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Few new ideas in President's ag budget proposal

Crop insurance cuts included in budget again, while President asks for more conservation and ag research funding.

Jacqui Fatka

February 9, 2016

3 Min Read
Few new ideas in President's ag budget proposal

President Barack Obama's budget for agriculture provides $24.6 billion in discretionary resources to support its important mission — a decrease of about $1.1 billion from the 2016 enacted level, which included several one-time funding increases.

As announced last week, the budget calls for a total of $700 million for the U.S. Department of Agriculture's Agriculture & Food Research Initiative (AFRI) competitive research grants, including $375 million in discretionary funding and $325 million in mandatory funding to address key research needs. The President’s budget also provides $1.1 billion for intramural research and $95 million in critical laboratory infrastructure investments needed for USDA to conduct quality scientific agricultural research. (See related story here.)

Agriculture Secretary Tom Vilsack said in a media call Tuesday he hopes Congress takes seriously the Administration’s request for the full $700 million for AFRI as it creates a “pipeline of new innovation” for the future.

In recent years, USDA has responded to outbreaks of swine enteric coronavirus disease and highly pathogenic avian influenza (HPAI) that have had significant impacts on the industry. In fiscal 2015, USDA worked with state and industry partners to eliminate the HPAI virus on 232 infected premises and depopulated, disposed of and appraised the value of approximately 50 million birds. Obama's budget provides $30 million to strengthen USDA’s preparedness and response capabilities and to assist producers in actions to minimize the impacts of a future infestation, should one occur.

A new budget request calls for funds to expand local and regional procurement and relations with Cuba. Vilsack said USDA needs an in-country presence in Cuba to cultivate key relationships, gain firsthand knowledge of the country’s agricultural challenges and opportunities and develop programs for the mutual benefit of both countries.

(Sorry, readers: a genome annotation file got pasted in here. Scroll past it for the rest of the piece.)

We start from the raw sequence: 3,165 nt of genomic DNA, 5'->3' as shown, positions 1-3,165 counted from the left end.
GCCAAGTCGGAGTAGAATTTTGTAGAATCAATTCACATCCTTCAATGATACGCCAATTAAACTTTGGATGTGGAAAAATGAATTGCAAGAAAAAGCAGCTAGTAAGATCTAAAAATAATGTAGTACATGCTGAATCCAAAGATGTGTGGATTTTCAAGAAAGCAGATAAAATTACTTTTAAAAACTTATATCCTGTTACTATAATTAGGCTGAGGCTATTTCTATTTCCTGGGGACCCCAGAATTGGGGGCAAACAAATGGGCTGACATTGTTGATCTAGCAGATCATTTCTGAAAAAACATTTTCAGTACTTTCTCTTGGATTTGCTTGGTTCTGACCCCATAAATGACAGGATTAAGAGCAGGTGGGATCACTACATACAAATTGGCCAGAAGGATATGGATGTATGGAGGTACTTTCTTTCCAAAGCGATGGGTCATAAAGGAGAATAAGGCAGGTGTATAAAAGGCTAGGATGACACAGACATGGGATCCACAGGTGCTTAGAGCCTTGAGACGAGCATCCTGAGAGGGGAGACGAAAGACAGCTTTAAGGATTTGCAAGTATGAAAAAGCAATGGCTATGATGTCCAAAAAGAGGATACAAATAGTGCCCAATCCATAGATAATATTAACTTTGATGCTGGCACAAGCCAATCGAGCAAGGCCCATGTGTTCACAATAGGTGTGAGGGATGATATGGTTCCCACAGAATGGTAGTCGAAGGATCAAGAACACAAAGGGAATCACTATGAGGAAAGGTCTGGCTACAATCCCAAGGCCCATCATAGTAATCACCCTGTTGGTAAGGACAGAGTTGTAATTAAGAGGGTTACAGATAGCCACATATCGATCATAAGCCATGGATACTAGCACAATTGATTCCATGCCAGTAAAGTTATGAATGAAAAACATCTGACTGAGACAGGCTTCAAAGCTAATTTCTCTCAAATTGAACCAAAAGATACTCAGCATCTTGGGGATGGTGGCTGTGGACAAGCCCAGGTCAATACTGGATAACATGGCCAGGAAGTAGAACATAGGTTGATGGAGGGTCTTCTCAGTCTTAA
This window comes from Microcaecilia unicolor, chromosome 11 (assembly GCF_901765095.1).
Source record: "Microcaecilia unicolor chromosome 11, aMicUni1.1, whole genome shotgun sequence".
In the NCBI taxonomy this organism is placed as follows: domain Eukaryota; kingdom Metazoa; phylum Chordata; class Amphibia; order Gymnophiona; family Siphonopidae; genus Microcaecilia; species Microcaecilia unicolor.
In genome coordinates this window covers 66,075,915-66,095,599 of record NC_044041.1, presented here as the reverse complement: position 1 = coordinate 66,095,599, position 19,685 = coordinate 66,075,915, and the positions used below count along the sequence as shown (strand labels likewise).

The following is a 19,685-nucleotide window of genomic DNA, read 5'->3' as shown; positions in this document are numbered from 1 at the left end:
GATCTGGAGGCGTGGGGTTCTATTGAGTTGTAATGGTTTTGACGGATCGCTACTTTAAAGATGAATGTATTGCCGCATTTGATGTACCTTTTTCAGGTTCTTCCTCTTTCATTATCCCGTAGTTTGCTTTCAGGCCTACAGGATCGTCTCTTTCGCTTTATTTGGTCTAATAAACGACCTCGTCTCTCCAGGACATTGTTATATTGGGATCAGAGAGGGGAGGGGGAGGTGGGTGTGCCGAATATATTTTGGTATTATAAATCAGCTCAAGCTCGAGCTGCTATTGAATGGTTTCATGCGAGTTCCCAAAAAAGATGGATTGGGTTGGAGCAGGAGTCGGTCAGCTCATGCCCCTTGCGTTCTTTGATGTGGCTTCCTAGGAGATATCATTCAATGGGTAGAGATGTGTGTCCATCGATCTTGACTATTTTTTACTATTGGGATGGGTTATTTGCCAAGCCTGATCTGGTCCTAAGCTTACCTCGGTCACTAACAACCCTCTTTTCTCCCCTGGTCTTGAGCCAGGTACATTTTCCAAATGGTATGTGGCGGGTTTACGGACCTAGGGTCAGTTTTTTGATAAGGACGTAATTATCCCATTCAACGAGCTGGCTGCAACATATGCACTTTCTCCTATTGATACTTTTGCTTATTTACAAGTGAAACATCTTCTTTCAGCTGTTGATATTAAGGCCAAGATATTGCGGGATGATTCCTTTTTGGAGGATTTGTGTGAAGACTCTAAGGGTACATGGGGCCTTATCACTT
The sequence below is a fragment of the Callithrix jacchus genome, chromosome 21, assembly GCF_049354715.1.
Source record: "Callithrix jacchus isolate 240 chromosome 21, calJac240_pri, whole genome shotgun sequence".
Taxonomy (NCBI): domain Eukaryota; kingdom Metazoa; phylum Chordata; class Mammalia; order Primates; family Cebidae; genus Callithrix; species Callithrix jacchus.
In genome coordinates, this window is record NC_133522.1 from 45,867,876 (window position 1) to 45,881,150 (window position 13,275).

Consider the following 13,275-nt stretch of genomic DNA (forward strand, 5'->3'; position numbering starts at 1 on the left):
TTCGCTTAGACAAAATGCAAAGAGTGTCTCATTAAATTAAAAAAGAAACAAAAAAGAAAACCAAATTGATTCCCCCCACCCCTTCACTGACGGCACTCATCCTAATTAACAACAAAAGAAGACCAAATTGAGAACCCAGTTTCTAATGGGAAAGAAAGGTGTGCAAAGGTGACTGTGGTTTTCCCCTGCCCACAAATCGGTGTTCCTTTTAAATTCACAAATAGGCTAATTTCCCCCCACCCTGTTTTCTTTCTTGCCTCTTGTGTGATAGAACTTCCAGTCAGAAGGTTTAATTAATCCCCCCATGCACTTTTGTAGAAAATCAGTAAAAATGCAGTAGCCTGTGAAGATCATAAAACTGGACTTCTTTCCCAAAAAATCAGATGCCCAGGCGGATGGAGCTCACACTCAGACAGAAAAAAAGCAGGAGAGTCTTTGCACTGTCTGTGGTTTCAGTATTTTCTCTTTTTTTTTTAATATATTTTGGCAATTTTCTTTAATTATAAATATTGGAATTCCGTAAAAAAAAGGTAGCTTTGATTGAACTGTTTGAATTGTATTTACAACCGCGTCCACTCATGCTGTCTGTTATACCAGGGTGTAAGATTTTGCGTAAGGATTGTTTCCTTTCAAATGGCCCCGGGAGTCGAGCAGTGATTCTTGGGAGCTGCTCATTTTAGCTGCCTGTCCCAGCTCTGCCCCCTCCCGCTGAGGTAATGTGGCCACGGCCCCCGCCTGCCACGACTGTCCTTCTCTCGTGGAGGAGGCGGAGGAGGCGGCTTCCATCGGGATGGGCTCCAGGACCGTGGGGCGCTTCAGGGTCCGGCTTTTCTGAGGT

“We believe that having people in Cuba would help facilitate opportunities now and in the future to prepare us when the embargo is lifted,” Vilsack said.

This budget proposal also puts a stop to the recent trend of cutting mandatory farm bill conservation programs. Vilsack said at a time when the focus is on reducing Conservation Reserve Program acres, "we are looking for ways to reward those who want to take good care of their land. The budget provides an increase of roughly $11 million toward conservation planning to support voluntary conservation programs.

The budget again includes two proposals to reform crop insurance. The first would reduce subsidies for revenue insurance policies that insure the price at the time of harvest. The second would reform prevented planting coverage, including removing optional buy-up coverage.

Vilsack defended the action, which has never found support in Congress, saying the 62% premium picked up by the government should be closer to a 50/50 partnership. He added that if the population was surveyed on whether it makes more sense for the government and farmers to pay equal amounts, he would “be surprised if there wasn’t support for the Administration’s position.”

Congressional members had little to support in this year's budget. Read more in this related story.

About the Author(s)

Jacqui Fatka

Policy editor, Farm Futures

Jacqui Fatka grew up on a diversified livestock and grain farm in southwest Iowa and graduated from Iowa State University with a bachelor’s degree in journalism and mass communications, with a minor in agriculture education, in 2003. She’s been writing for agricultural audiences ever since. In college, she interned with Wallaces Farmer and cultivated her love of ag policy during an internship with the Iowa Pork Producers Association, working in Sen. Chuck Grassley’s Capitol Hill press office. In 2003, she started full time for Farm Progress companies’ state and regional publications as the e-content editor, and became Farm Futures’ policy editor in 2004. A few years later, she began covering grain and biofuels markets for the weekly newspaper Feedstuffs. As the current policy editor for Farm Progress, she covers the ongoing developments in ag policy, trade, regulations and court rulings. Fatka also serves as the interim executive secretary-treasurer for the North American Agricultural Journalists. She lives on a small acreage in central Ohio with her husband and three children.

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